Living with tinnitus can feel deeply disempowering, and this has become even worse during the pandemic.
Here are just a few experiences which may be familiar, especially if you navigate the UK healthcare system:
- We’re increasingly being diagnosed by telephone appointment, without GPs even examining our ears for wax or infection.
- We’re being refused referrals to ENT because “they won’t tell you any different” or “your tinnitus will go eventually”.
- We can no longer get ear wax removed at GP practices and have to pay £50/60 privately to try and improve our tinnitus.
- We get told by ENT consultants there is nothing they can do, and we have to “learn to live with it”.
- We try and explain to friends, family, and colleagues what it’s like to have crickets or roaring in our heads and they either look at us blankly or say “oh I have tinnitus too, you’ve just got to ignore it”
With everyday experiences like this, it can feel like it’s not just the sound in our head but our entire tinnitus life that is out of our control. I’m here to tell you that’s not the case.
Tinnitus Tribe, today is the perfect day to start reclaiming your power over your life and your tinnitus. Here are some suggestions how:
There is a lot of information about tinnitus out there, not all of it accurate, or with the best interests of us in mind. As well as this newsletter (of course!) the American Tinnitus Association and British Tinnitus Association are great sources of trustworthy information.
Tinnitus Week (7th-13th February 2022) is the perfect time to educate others about tinnitus as they may already be curious, having seen coverage on TV or social media.
You could share this short film from the BTA with friends, family and colleagues or share the sound nearest to yours from the ATA’s library of tinnitus sounds (you might want to check your volume level before you play these).
If you’re comfortable speaking about your personal experience you could ask if there are opportunities to speak about tinnitus and how it affects you at your college, church, workplace or local community gatherings.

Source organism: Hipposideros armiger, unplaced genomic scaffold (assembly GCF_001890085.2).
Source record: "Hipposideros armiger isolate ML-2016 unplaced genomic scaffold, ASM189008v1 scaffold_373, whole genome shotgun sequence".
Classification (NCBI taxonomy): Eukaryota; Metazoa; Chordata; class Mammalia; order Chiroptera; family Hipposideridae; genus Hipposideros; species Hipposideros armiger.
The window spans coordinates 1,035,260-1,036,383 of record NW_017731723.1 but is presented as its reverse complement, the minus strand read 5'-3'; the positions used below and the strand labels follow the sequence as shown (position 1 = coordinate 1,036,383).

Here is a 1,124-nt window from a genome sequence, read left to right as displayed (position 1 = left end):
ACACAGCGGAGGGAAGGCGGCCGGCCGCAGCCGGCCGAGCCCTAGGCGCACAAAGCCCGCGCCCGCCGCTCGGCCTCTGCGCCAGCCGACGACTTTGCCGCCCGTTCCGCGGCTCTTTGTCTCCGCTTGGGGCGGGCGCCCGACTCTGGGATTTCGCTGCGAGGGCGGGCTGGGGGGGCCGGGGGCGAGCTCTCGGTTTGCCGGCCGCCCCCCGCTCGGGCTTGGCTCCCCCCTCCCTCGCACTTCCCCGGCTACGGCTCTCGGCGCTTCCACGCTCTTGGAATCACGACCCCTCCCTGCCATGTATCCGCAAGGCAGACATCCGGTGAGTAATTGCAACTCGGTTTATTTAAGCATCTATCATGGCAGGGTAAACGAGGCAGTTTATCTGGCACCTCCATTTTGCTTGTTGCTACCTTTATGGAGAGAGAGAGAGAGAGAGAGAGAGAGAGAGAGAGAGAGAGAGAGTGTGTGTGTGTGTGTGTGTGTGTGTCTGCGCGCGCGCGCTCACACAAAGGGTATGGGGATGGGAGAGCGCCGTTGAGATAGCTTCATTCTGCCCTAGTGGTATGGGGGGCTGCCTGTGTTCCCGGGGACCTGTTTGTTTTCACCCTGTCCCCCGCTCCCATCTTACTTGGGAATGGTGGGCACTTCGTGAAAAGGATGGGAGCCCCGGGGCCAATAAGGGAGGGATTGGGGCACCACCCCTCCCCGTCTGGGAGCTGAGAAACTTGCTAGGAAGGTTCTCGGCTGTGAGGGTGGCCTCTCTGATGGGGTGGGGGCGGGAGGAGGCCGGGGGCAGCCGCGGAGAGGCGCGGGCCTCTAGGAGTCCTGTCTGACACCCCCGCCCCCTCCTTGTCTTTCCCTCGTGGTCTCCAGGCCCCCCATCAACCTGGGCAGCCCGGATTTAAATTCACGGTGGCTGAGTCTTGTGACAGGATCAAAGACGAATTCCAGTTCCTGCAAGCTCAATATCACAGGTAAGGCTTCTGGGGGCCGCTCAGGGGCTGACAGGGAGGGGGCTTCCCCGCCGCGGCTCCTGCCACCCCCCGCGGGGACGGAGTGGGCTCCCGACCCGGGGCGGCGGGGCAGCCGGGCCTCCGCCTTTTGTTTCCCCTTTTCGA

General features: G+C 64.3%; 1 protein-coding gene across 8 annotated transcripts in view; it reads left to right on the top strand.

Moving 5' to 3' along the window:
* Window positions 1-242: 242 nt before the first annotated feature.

Although I manage my tinnitus well with mindfulness, there is no question that I would be in the queue for a cure if one were found!
Research is key to understanding more about the causes and mechanisms of tinnitus, and therefore what cures might prove possible for the millions of us living with the condition. But we are one of many conditions asking for research money, and we need to make sure those in power hear our voice!
Contact your elected representative and ask for more funding to be made available for tinnitus. Use this link to find your representative in the US https://ziplook.house.gov/htbin/findrep_house and in the UK https://www.theyworkforyou.com/mp/
Advocate for yourself
Self-advocacy involves helping friends, family and colleagues to understand what you need to be a happy and healthy human, parent, friend, partner and employee, who happens to have tinnitus. While many of us might have tried to explain this at the start, or may try and raise it from time to time, a key element of self-advocacy is being consistent in what you say, and the support you request. It can sometimes feel like you’re repeating the same requests over and over in order to get your needs met, but it will sink in eventually. I’m going to talk about this more in the next article as it is such a powerful tool for those of us in the Tinnitus Tribe. But if you feel able and happy to articulate what helps you manage your tinnitus better, then jump right in.
Which of these ideas are you going to pick to raise awareness of life as a member of the Tinnitus Tribe this week? Let me know!